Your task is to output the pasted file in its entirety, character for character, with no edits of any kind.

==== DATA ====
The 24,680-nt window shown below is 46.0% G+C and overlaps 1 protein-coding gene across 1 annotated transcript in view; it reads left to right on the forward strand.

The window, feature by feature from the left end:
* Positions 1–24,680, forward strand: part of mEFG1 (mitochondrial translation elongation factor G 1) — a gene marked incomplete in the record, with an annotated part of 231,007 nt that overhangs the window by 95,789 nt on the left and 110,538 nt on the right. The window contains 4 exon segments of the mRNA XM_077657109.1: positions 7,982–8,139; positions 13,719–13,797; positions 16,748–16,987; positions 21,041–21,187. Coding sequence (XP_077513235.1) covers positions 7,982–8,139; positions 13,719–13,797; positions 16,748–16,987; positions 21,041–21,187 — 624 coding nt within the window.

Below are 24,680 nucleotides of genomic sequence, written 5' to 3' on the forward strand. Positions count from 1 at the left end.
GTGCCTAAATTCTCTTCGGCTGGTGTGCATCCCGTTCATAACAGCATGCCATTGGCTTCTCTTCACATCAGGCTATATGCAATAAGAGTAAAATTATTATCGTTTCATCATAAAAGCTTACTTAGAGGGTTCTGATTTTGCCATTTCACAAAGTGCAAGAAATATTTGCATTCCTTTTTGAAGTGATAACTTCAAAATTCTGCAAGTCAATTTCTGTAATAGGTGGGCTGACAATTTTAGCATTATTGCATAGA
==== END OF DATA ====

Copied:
The 24,680-nt window shown below is 46.0% G+C and overlaps 1 protein-coding gene across 1 annotated transcript in view; it reads left to right on the forward strand.

The window, feature by feature from the left end:
* Positions 1–24,680, forward strand: part of mEFG1 (mitochondrial translation elongation factor G 1) — a gene marked incomplete in the record, with an annotated part of 231,007 nt that overhangs the window by 95,789 nt on the left and 110,538 nt on the right. The window contains 4 exon segments of the mRNA XM_077657109.1: positions 7,982–8,139; positions 13,719–13,797; positions 16,748–16,987; positions 21,041–21,187. Coding sequence (XP_077513235.1) covers positions 7,982–8,139; positions 13,719–13,797; positions 16,748–16,987; positions 21,041–21,187 — 624 coding nt within the window.

Below are 24,680 nucleotides of genomic sequence, written 5' to 3' on the forward strand. Positions count from 1 at the left end.
GTGCCTAAATTCTCTTCGGCTGGTGTGCATCCCGTTCATAACAGCATGCCATTGGCTTCTCTTCACATCAGGCTATATGCAATAAGAGTAAAATTATTATCGTTTCATCATAAAAGCTTACTTAGAGGGTTCTGATTTTGCCATTTCACAAAGTGCAAGAAATATTTGCATTCCTTTTTGAAGTGATAACTTCAAAATTCTGCAAGTCAATTTCTGTAATAGGTGGGCTGACAATTTTAGCATTATTGCATAGA